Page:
Arlene M. Sánchez-Walsh is associate professor of Latino church studies at Azusa Pacific University. She is the author of Latino Pentecostal Identity: Evangelical Faith, Society, and Self (2003) and numerous essays on Latino faiths.
My first encounter with Jesus was with Jesús, a darkened figure with blood streaming from his head looking upward. It was a partial re-production of a more famous portrait, “Crown of Thorns” by Pieter Paul Rubens, this one hung in a frame above the mantle in my great-grandmother’s house. There were leftover Christmas lights strung around the mantle and around the picture, so as an inquisitive 8-year old, I was not sure what this mixed signal meant--was it a happy Christmas for Jesús? He seemed to be in pain that was clear.
I stared at that picture from December through the middle of January every time I went over to visit, until the lights came down and then Jesús just looked sad--forlorn, forgotten. I am reminded of things like the smell of velas (candles), home cooking, and I hear my great-grandmother praying the Rosary in Spanish everyday as I ran through the house afterschool on my way to watch tv. On occasion, I stopped to listen to her, as she finished--she patted my head, told me that El Señor (the Lord) was watching over me and then went outside to smoke a hand-rolled cigarette--she did not let me go with her--since it was muy mala (very bad).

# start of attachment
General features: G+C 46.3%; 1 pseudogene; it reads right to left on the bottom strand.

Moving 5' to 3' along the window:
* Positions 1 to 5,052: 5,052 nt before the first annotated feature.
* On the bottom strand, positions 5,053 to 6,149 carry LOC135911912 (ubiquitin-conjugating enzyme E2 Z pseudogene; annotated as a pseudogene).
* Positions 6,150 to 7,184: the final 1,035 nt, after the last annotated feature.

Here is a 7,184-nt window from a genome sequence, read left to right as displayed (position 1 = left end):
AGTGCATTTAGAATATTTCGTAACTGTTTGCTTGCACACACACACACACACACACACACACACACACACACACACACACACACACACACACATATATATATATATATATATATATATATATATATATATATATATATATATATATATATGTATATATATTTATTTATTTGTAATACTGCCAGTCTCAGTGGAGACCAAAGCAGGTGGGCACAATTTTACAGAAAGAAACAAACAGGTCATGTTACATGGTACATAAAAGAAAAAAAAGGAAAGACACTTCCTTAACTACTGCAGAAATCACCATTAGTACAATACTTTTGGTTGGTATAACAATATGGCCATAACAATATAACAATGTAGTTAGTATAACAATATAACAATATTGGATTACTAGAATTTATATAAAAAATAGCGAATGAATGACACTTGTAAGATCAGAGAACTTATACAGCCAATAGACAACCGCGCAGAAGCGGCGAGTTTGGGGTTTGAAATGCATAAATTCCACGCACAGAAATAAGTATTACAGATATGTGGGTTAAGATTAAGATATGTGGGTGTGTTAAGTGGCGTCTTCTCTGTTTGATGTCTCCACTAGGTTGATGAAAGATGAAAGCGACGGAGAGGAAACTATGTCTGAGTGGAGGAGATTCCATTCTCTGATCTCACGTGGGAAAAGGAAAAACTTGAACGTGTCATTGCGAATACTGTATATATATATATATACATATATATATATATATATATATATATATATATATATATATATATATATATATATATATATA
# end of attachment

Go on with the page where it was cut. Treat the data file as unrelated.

That picture is still up at my great-grandmother’s house, my parents still live in the back house, and every time I visit, I hear the whispers of Rosary, the smell of canela (cinnamon), and remind myself that the material culture of the Mexican Catholicism that surrounded me when I was a child never really leaves me--and I can never simply pack it away like many of my Latino/a Pentecostals do--I can’t separate the “stuff” of faith from faith itself--and I am sure that I don’t ever want to do that--because that means that I’d have to take that picture down, since its dour, suffering Christ is de riguere in my Pentecostal circles--for me Jesús looking lost, feeling the suffering of humanity, and the bittersweet irony of being surrounded by Christmas lights is the Jesus that I can relate to--the one my great-grandma told me about--the one that watches over me.